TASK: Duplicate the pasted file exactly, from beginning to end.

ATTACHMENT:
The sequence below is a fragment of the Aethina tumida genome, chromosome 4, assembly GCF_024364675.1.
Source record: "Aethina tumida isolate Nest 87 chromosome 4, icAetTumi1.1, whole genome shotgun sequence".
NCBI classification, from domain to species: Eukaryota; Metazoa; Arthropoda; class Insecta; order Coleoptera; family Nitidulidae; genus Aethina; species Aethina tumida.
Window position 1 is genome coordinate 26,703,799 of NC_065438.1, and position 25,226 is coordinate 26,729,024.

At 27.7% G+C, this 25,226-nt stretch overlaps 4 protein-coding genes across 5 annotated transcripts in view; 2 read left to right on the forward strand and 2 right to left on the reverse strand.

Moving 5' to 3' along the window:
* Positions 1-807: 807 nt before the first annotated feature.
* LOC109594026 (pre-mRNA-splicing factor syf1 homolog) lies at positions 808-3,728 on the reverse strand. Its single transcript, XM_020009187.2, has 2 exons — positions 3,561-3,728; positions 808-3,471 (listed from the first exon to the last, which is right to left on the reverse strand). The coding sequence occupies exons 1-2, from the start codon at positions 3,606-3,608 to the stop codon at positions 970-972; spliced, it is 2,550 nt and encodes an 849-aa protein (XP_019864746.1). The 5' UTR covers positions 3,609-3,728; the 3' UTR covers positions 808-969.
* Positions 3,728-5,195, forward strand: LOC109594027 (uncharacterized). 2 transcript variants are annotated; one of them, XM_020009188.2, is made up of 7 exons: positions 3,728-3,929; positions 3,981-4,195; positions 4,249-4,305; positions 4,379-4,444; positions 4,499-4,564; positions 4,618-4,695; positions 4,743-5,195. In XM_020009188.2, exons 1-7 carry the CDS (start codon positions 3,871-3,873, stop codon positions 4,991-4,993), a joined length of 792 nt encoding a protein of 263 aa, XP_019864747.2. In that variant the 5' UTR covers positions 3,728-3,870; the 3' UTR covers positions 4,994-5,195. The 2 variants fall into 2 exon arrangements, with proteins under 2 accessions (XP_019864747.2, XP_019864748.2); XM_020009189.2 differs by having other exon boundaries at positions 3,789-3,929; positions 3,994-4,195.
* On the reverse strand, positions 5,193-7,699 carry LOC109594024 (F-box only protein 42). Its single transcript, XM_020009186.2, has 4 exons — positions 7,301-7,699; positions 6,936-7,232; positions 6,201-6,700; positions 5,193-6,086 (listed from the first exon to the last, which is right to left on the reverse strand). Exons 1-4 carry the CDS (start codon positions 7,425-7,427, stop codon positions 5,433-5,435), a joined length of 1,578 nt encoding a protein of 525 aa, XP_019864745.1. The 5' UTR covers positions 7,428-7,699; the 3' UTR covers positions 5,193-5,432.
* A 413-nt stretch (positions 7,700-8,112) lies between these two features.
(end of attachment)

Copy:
The sequence below is a fragment of the Aethina tumida genome, chromosome 4, assembly GCF_024364675.1.
Source record: "Aethina tumida isolate Nest 87 chromosome 4, icAetTumi1.1, whole genome shotgun sequence".
NCBI classification, from domain to species: Eukaryota; Metazoa; Arthropoda; class Insecta; order Coleoptera; family Nitidulidae; genus Aethina; species Aethina tumida.
Window position 1 is genome coordinate 26,703,799 of NC_065438.1, and position 25,226 is coordinate 26,729,024.

At 27.7% G+C, this 25,226-nt stretch overlaps 4 protein-coding genes across 5 annotated transcripts in view; 2 read left to right on the forward strand and 2 right to left on the reverse strand.

Moving 5' to 3' along the window:
* Positions 1-807: 807 nt before the first annotated feature.
* LOC109594026 (pre-mRNA-splicing factor syf1 homolog) lies at positions 808-3,728 on the reverse strand. Its single transcript, XM_020009187.2, has 2 exons — positions 3,561-3,728; positions 808-3,471 (listed from the first exon to the last, which is right to left on the reverse strand). The coding sequence occupies exons 1-2, from the start codon at positions 3,606-3,608 to the stop codon at positions 970-972; spliced, it is 2,550 nt and encodes an 849-aa protein (XP_019864746.1). The 5' UTR covers positions 3,609-3,728; the 3' UTR covers positions 808-969.
* Positions 3,728-5,195, forward strand: LOC109594027 (uncharacterized). 2 transcript variants are annotated; one of them, XM_020009188.2, is made up of 7 exons: positions 3,728-3,929; positions 3,981-4,195; positions 4,249-4,305; positions 4,379-4,444; positions 4,499-4,564; positions 4,618-4,695; positions 4,743-5,195. In XM_020009188.2, exons 1-7 carry the CDS (start codon positions 3,871-3,873, stop codon positions 4,991-4,993), a joined length of 792 nt encoding a protein of 263 aa, XP_019864747.2. In that variant the 5' UTR covers positions 3,728-3,870; the 3' UTR covers positions 4,994-5,195. The 2 variants fall into 2 exon arrangements, with proteins under 2 accessions (XP_019864747.2, XP_019864748.2); XM_020009189.2 differs by having other exon boundaries at positions 3,789-3,929; positions 3,994-4,195.
* On the reverse strand, positions 5,193-7,699 carry LOC109594024 (F-box only protein 42). Its single transcript, XM_020009186.2, has 4 exons — positions 7,301-7,699; positions 6,936-7,232; positions 6,201-6,700; positions 5,193-6,086 (listed from the first exon to the last, which is right to left on the reverse strand). Exons 1-4 carry the CDS (start codon positions 7,425-7,427, stop codon positions 5,433-5,435), a joined length of 1,578 nt encoding a protein of 525 aa, XP_019864745.1. The 5' UTR covers positions 7,428-7,699; the 3' UTR covers positions 5,193-5,432.
* A 413-nt stretch (positions 7,700-8,112) lies between these two features.